Posted by Jonathan Maus (Publisher/Editor) on June 20th, 2012 at 2:50 pm
The community has responded in big way to the serious injury suffered by Portland resident Mat Barton.
During a local mountain bike race on June 11th, Barton fell off balance while riding over a series of large bumps and flew off his bike head first. After surgery to repair broken vertebrae, doctors say he’ll likely be paralyzed from the chest down for the rest of his life.
Mat — a married, 31-year-old graphic designer who works for local bike retailer BikeTiresDirect.com — has many friends and supporters who have rallied around him to offer support. Six days ago, friends and family put up a fundraising website to help offset his medical bills and other expenses sure to come on his long road to recovery.
Since BartonPDX.com went up, 806 people have donated $47,000 to the cause.
There’s also a major fundraiser planned for Thursday, 6:00 pm on June 28th at Madison’s Grill (1109 SE Madison St.) Here are more details about the event:
“At the gathering there will be a silent auction to raise funds for Mat with lots of great items. Also, you can purchase raffle tickets for a Focus Chrono 1.0 TT bike worth $7,550. Tickets will be sold for $10 and the drawing will be held in September (exact date and time TBD) at the Lumberyard Bike Park.”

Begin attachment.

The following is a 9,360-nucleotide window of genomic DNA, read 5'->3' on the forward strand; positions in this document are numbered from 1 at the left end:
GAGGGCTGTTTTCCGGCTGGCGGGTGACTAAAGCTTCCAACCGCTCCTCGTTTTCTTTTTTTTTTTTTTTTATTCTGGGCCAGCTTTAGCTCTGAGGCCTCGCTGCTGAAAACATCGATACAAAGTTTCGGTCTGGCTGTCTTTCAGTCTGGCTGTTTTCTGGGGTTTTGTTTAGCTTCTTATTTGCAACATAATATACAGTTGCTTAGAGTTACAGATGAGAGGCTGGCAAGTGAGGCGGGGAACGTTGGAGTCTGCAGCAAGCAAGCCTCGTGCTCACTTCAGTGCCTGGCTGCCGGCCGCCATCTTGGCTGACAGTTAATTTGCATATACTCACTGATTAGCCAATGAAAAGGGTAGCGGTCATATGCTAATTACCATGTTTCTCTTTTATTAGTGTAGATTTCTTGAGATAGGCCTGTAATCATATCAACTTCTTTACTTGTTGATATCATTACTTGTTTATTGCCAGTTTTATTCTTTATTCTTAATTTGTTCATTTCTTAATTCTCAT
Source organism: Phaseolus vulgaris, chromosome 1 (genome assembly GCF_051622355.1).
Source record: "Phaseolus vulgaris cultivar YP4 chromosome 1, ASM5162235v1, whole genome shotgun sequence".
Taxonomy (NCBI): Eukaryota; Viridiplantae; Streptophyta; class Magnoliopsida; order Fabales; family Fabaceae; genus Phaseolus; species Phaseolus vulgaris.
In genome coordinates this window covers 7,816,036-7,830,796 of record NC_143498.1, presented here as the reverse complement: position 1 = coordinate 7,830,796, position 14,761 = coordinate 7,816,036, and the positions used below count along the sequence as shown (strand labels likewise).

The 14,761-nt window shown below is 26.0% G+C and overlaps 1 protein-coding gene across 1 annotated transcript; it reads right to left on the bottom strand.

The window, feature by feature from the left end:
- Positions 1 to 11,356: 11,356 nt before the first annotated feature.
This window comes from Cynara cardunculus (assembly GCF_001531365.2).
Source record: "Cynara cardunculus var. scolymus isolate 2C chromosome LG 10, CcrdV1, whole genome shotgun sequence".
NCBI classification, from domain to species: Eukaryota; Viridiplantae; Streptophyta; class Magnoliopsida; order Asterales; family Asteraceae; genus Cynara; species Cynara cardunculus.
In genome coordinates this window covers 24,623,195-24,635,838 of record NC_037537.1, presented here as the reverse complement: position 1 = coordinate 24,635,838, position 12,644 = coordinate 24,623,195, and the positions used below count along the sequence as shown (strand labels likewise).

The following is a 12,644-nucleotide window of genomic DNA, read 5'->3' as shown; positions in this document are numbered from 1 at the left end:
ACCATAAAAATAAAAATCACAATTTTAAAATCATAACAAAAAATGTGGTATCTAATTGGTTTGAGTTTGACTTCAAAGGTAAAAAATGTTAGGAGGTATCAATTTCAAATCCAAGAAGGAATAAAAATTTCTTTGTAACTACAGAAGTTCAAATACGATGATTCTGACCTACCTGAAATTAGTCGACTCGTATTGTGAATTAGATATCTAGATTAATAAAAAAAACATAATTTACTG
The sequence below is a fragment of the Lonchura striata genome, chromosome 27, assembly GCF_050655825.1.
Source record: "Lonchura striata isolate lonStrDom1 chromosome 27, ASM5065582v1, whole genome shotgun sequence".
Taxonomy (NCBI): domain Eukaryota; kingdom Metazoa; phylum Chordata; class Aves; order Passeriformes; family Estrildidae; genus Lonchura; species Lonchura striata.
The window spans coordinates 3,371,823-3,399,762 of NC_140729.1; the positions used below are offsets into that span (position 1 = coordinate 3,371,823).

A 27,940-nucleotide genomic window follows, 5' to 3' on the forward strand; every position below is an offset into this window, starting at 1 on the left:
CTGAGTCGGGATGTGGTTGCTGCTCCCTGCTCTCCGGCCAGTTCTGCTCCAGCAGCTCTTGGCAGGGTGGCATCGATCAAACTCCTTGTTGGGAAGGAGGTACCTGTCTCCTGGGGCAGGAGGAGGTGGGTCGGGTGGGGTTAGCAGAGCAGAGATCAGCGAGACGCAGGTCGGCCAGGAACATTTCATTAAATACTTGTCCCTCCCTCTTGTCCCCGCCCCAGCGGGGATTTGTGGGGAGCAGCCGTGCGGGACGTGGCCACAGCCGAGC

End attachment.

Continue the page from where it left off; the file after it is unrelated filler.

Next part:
That event is just one of many efforts to raise money for Mat’s recovery.
On Monday at the Short Track Series (where he crashed one week ago), riders did a Mat Barton lap. Series organizer Kris Schamp says they’ve also turned their weekly prize raffle into an ongoing fundraiser for Mat. At the five remaining Short Track races, Mat’s teammates on the Staccato Gelato team will sell raffle tickets for $5 with 100% of the proceeds going to the recovery fund.
On July 1st, one of my Mat’s close friends, Austin Crenshaw, will ride the Six Hours of Mt. Hood event as a fundraiser. Austin says he and Mat had planned to do the ride as a two-man team just like they did last year. Now Austin will do the ride solo and he’s taking pledges for every lap he completes.
“I’m going to try to hold it together while I ride this one for the both of us,” Austin wrote via email to the Oregon Bicycle Racing Association list. “Mat and I both moved to Portland partly because of the bike culture and community here and it still amazes me every day — so now I give you another chance to let us know what you’re made of.”
Support is even coming in from Bakersfield, California, where Mat lived for a few years prior to moving to Portland and volunteered for the local bike advocacy group.
Meanwhile, Mat is already on his road to recovery. On Monday, he made his first Facebook post:
“Thanks for all the support out there. I’m floored by how generous and loving you all have been. Today I transferred into a wheelchair and toured the facility. This was one of the hardest things I’ve ever done. I then came back and checked facebook and blog posts… and I was in tears after reading your posts. Thanks for everything! I can’t wait to see all soon. I have a lot to do to get there but know I can make it.”
Stay strong Mat. There are a lot of people pulling for you.